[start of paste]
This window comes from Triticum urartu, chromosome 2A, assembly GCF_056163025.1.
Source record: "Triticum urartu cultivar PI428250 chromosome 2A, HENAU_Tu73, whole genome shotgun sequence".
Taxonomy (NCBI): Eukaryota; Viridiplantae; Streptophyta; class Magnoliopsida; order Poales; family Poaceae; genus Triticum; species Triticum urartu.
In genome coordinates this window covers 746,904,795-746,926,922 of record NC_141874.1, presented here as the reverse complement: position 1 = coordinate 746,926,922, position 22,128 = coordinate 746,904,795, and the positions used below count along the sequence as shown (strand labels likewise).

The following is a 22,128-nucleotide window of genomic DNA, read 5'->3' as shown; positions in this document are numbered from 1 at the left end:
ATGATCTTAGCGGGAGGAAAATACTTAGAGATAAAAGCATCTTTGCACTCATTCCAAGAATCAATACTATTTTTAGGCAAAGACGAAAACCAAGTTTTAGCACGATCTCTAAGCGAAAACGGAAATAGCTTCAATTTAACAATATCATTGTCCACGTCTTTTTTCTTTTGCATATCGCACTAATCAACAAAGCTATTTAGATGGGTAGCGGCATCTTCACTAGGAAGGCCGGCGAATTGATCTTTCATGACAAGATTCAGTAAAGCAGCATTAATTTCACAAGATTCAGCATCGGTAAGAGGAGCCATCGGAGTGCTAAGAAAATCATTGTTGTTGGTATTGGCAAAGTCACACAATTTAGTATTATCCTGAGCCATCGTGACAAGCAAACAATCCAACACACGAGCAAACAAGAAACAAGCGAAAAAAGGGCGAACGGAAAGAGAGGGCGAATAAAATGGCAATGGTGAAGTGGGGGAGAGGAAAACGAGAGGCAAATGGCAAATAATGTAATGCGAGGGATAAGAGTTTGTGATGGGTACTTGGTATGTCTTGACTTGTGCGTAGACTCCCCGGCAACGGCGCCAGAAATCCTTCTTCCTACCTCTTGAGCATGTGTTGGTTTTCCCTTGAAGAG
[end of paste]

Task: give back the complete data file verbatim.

This window comes from Triticum urartu, chromosome 2A, assembly GCF_056163025.1.
Source record: "Triticum urartu cultivar PI428250 chromosome 2A, HENAU_Tu73, whole genome shotgun sequence".
Taxonomy (NCBI): Eukaryota; Viridiplantae; Streptophyta; class Magnoliopsida; order Poales; family Poaceae; genus Triticum; species Triticum urartu.
In genome coordinates this window covers 746,904,795-746,926,922 of record NC_141874.1, presented here as the reverse complement: position 1 = coordinate 746,926,922, position 22,128 = coordinate 746,904,795, and the positions used below count along the sequence as shown (strand labels likewise).

The following is a 22,128-nucleotide window of genomic DNA, read 5'->3' as shown; positions in this document are numbered from 1 at the left end:
ATGATCTTAGCGGGAGGAAAATACTTAGAGATAAAAGCATCTTTGCACTCATTCCAAGAATCAATACTATTTTTAGGCAAAGACGAAAACCAAGTTTTAGCACGATCTCTAAGCGAAAACGGAAATAGCTTCAATTTAACAATATCATTGTCCACGTCTTTTTTCTTTTGCATATCGCACTAATCAACAAAGCTATTTAGATGGGTAGCGGCATCTTCACTAGGAAGGCCGGCGAATTGATCTTTCATGACAAGATTCAGTAAAGCAGCATTAATTTCACAAGATTCAGCATCGGTAAGAGGAGCCATCGGAGTGCTAAGAAAATCATTGTTGTTGGTATTGGCAAAGTCACACAATTTAGTATTATCCTGAGCCATCGTGACAAGCAAACAATCCAACACACGAGCAAACAAGAAACAAGCGAAAAAAGGGCGAACGGAAAGAGAGGGCGAATAAAATGGCAATGGTGAAGTGGGGGAGAGGAAAACGAGAGGCAAATGGCAAATAATGTAATGCGAGGGATAAGAGTTTGTGATGGGTACTTGGTATGTCTTGACTTGTGCGTAGACTCCCCGGCAACGGCGCCAGAAATCCTTCTTCCTACCTCTTGAGCATGTGTTGGTTTTCCCTTGAAGAG